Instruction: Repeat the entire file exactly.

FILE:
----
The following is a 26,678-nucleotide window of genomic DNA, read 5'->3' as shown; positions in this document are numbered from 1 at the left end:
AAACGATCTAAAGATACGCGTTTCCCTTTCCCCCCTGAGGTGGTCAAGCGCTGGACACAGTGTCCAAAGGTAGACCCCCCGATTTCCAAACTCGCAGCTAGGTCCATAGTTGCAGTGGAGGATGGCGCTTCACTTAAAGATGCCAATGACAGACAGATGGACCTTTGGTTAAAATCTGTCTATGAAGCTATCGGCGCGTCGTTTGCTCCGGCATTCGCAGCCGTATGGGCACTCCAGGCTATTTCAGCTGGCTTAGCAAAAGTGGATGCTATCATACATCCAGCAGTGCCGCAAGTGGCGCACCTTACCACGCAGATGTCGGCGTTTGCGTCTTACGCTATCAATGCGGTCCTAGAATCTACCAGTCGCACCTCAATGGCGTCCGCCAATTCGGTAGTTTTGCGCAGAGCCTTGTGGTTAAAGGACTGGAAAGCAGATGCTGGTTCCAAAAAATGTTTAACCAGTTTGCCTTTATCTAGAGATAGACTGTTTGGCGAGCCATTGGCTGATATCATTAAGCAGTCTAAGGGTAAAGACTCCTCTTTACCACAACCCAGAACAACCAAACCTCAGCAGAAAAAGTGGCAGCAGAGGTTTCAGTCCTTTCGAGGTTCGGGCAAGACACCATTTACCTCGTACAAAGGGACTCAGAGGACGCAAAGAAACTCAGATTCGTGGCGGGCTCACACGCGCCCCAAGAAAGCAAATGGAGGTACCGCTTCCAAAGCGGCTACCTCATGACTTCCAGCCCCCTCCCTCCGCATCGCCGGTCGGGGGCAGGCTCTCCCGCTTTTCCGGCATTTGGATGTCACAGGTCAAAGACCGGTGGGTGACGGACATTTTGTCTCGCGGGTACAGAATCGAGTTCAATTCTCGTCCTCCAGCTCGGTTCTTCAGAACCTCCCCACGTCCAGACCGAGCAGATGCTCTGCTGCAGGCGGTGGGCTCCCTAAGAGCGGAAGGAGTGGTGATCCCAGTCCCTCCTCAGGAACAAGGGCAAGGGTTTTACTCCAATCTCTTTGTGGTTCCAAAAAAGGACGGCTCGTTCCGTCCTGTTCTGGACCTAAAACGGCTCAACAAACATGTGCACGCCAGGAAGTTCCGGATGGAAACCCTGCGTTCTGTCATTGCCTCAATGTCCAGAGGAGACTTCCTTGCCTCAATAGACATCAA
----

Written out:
The following is a 26,678-nucleotide window of genomic DNA, read 5'->3' as shown; positions in this document are numbered from 1 at the left end:
AAACGATCTAAAGATACGCGTTTCCCTTTCCCCCCTGAGGTGGTCAAGCGCTGGACACAGTGTCCAAAGGTAGACCCCCCGATTTCCAAACTCGCAGCTAGGTCCATAGTTGCAGTGGAGGATGGCGCTTCACTTAAAGATGCCAATGACAGACAGATGGACCTTTGGTTAAAATCTGTCTATGAAGCTATCGGCGCGTCGTTTGCTCCGGCATTCGCAGCCGTATGGGCACTCCAGGCTATTTCAGCTGGCTTAGCAAAAGTGGATGCTATCATACATCCAGCAGTGCCGCAAGTGGCGCACCTTACCACGCAGATGTCGGCGTTTGCGTCTTACGCTATCAATGCGGTCCTAGAATCTACCAGTCGCACCTCAATGGCGTCCGCCAATTCGGTAGTTTTGCGCAGAGCCTTGTGGTTAAAGGACTGGAAAGCAGATGCTGGTTCCAAAAAATGTTTAACCAGTTTGCCTTTATCTAGAGATAGACTGTTTGGCGAGCCATTGGCTGATATCATTAAGCAGTCTAAGGGTAAAGACTCCTCTTTACCACAACCCAGAACAACCAAACCTCAGCAGAAAAAGTGGCAGCAGAGGTTTCAGTCCTTTCGAGGTTCGGGCAAGACACCATTTACCTCGTACAAAGGGACTCAGAGGACGCAAAGAAACTCAGATTCGTGGCGGGCTCACACGCGCCCCAAGAAAGCAAATGGAGGTACCGCTTCCAAAGCGGCTACCTCATGACTTCCAGCCCCCTCCCTCCGCATCGCCGGTCGGGGGCAGGCTCTCCCGCTTTTCCGGCATTTGGATGTCACAGGTCAAAGACCGGTGGGTGACGGACATTTTGTCTCGCGGGTACAGAATCGAGTTCAATTCTCGTCCTCCAGCTCGGTTCTTCAGAACCTCCCCACGTCCAGACCGAGCAGATGCTCTGCTGCAGGCGGTGGGCTCCCTAAGAGCGGAAGGAGTGGTGATCCCAGTCCCTCCTCAGGAACAAGGGCAAGGGTTTTACTCCAATCTCTTTGTGGTTCCAAAAAAGGACGGCTCGTTCCGTCCTGTTCTGGACCTAAAACGGCTCAACAAACATGTGCACGCCAGGAAGTTCCGGATGGAAACCCTGCGTTCTGTCATTGCCTCAATGTCCAGAGGAGACTTCCTTGCCTCAATAGACATCAA